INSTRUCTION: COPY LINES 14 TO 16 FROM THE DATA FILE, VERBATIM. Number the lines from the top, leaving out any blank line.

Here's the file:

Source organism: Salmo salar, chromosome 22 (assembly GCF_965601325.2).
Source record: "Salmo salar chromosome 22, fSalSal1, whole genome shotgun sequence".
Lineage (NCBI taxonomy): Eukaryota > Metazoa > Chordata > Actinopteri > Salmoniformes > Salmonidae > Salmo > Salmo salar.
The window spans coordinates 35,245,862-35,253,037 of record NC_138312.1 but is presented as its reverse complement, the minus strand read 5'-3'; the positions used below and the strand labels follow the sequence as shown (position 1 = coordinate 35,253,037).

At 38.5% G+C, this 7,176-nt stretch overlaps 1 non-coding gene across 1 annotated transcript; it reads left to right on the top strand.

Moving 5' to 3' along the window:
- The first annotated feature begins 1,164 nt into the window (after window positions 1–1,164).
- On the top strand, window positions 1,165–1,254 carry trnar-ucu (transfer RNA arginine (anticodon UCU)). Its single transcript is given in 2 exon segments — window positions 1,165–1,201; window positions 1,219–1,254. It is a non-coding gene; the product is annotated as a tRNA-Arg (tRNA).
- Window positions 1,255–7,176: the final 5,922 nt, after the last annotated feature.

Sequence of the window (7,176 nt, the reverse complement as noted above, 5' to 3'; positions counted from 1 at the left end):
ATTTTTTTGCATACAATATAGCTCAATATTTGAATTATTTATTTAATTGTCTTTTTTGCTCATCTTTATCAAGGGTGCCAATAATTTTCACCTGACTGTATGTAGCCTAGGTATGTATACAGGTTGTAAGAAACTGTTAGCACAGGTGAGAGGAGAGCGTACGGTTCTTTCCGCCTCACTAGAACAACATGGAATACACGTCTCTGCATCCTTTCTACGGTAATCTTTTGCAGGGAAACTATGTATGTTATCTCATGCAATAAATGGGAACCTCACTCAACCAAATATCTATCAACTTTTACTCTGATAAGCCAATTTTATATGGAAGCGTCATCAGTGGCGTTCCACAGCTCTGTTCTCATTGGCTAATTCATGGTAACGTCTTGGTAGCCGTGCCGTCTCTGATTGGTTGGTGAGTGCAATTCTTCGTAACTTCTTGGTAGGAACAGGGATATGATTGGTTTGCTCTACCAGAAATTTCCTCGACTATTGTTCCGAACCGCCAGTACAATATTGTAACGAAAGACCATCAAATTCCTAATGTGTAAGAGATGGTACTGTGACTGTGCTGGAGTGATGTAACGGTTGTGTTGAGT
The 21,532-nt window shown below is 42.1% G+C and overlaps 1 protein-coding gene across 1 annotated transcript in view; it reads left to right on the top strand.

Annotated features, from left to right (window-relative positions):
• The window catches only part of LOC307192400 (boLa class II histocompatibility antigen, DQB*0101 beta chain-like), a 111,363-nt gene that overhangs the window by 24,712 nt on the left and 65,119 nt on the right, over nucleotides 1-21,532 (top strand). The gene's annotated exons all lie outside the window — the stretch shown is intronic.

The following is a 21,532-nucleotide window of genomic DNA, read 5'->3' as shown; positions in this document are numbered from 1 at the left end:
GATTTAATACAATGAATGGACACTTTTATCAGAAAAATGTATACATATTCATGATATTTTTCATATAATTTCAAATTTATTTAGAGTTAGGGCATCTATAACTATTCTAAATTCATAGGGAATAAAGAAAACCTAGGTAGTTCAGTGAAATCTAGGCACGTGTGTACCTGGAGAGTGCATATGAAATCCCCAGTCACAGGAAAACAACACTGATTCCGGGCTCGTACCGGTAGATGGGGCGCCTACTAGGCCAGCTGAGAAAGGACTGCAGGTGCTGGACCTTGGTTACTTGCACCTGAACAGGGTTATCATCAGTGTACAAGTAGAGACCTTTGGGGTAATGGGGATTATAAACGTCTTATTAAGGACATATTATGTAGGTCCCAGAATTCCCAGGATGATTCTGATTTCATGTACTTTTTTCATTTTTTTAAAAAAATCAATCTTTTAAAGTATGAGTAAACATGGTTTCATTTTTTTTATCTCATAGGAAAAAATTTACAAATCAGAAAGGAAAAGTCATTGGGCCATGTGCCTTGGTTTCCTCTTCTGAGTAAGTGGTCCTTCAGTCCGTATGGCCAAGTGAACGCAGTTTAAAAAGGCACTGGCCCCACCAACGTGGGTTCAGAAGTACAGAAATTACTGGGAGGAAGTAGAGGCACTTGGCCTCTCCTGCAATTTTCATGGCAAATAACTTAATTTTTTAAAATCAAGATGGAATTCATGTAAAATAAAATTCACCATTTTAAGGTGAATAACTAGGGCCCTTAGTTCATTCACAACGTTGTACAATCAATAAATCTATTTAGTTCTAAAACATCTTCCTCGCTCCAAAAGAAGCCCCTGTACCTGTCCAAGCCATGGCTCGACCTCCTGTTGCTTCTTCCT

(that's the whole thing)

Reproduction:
• The window catches only part of LOC307192400 (boLa class II histocompatibility antigen, DQB*0101 beta chain-like), a 111,363-nt gene that overhangs the window by 24,712 nt on the left and 65,119 nt on the right, over nucleotides 1-21,532 (top strand). The gene's annotated exons all lie outside the window — the stretch shown is intronic.

The following is a 21,532-nucleotide window of genomic DNA, read 5'->3' as shown; positions in this document are numbered from 1 at the left end:
GATTTAATACAATGAATGGACACTTTTATCAGAAAAATGTATACATATTCATGATATTTTTCATATAATTTCAAATTTATTTAGAGTTAGGGCATCTATAACTATTCTAAATTCATAGGGAATAAAGAAAACCTAGGTAGTTCAGTGAAATCTAGGCACGTGTGTACCTGGAGAGTGCATATGAAATCCCCAGTCACAGGAAAACAACACTGATTCCGGGCTCGTACCGGTAGATGGGGCGCCTACTAGGCCAGCTGAGAAAGGACTGCAGGTGCTGGACCTTGGTTACTTGCACCTGAACAGGGTTATCATCAGTGTACAAGTAGAGACCTTTGGGGTAATGGGGATTATAAACGTCTTATTAAGGACATATTATGTAGGTCCCAGAATTCCCAGGATGATTCTGATTTCATGTACTTTTTTCATTTTTTTAAAAAAATCAATCTTTTAAAGTATGAGTAAACATGGTTTCATTTTTTTTATCTCATAGGAAAAAATTTACAAATCAGAAAGGAAAAGTCATTGGGCCATGTGCCTTGGTTTCCTCTTCTGAGTAAGTGGTCCTTCAGTCCGTATGGCCAAGTGAACGCAGTTTAAAAAGGCACTGGCCCCACCAACGTGGGTTCAGAAGTACAGAAATTACTGGGAGGAAGTAGAGGCACTTGGCCTCTCCTGCAATTTTCATGGCAAATAACTTAATTTTTTAAAATCAAGATGGAATTCATGTAAAATAAAATTCACCATTTTAAGGTGAATAACTAGGGCCCTTAGTTCATTCACAACGTTGTACAATCAATAAATCTATTTAGTTCTAAAACATCTTCCTCGCTCCAAAAGAAGCCCCTGTACCTGTCCAAGCCATGGCTCGACCTCCTGTTGCTTCTTCCT